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The look of the new Mitsubishi Evo X represents more than just a change. Really, it's more like a revolution. The first nine generations of Lancer Evos all looked like souped-up taxis with tacked-on spoilers and wings. The new Evo is something else entirely, an attempt to break away from the Lancer and create a new model line.

Norihiko Yoshimine is the designer responsible for the Evo X program. At 32, he is very young for a chief designer in the Japanese car industry, much less at Mitsubishi. We met him for a quick conversation during our first drive of the Evo X at Mitsubishi's Tokachi proving grounds located in the wilds of Japan's northernmost island of Hokkaido.

This new car is a departure for the Evo.
It's quite a change from the previous Evos, don't you think? How can I put this? They gave us a little more to work with than the last Evo.

Say good-bye to the taxicab look.
Instead of having to add on wings and spoilers to defeat aerodynamic lift, like with previous Evos, we were able to design the new Evo in a wind tunnel and come up with an original body that generates downforce by itself. Obviously the rear wing helps, but the rear diffusers also came out of the original design process.

So far, the reaction is very positive.
We are also pleased that people like the look of the new car. That was our aim. We wanted to move away from the old car's chunky image and come up with a design that would widen the Evo's customer base.

We see some inspiration from European brands. The grille has a hint of Audi, while the taillights have a definite taste of Alfa Romeo.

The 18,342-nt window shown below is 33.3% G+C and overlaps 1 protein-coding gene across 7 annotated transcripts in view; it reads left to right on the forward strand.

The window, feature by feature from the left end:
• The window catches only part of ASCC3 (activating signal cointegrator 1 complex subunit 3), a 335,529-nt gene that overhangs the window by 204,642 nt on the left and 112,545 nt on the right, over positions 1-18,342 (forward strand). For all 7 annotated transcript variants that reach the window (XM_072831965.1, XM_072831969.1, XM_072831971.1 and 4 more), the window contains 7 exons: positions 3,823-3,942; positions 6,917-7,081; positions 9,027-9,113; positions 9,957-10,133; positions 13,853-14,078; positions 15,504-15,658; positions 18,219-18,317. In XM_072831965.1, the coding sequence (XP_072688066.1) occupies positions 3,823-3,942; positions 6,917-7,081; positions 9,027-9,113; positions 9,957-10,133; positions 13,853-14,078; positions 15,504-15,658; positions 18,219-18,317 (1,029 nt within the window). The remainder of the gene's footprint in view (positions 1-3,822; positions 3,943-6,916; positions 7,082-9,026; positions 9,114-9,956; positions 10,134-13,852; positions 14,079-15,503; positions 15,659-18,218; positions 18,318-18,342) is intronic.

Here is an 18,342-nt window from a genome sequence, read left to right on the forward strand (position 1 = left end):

It's funny you say that, because several Japanese journalists suggested the rear end has some Italian design cues, too. Yes, it might seem that way, but we think our design is unique. Don't you think the grille works well with those angled headlights? We think it looks like an eagle ready to pounce. Our final design was something that we thought suited the new Evo, so we went for it.

What cars have you owned in the past?
I used to have an Alfa 147. I like Alfa Romeos. There's no denying that they're exquisitely designed and look great on the road. But I don't own it anymore. No, I really liked that car, but it was always in the shop. Now my family has a Fiat Multipla, the one with the quirky headlights. My family loves it, especially the interior space and the ease of driving. As for me, I drive a Mitsubishi i. It has a rear-mounted turbocharged engine. It's a great little car and a modern-day design icon.

What was the most challenging aspect of the design process for the new Evo X?
That would have to be the one-piece grille. To keep costs down, Chief Engineer Hiroshi Fujii wanted to make the grille in three pieces, but those of us on the design side thought that a three-piece grille would look cheap and that would detract from the finished exterior. You would be able to see the joints and that would look nasty. So I really wanted to do a complete one-piece grille. And luckily, Fujii-san listened.
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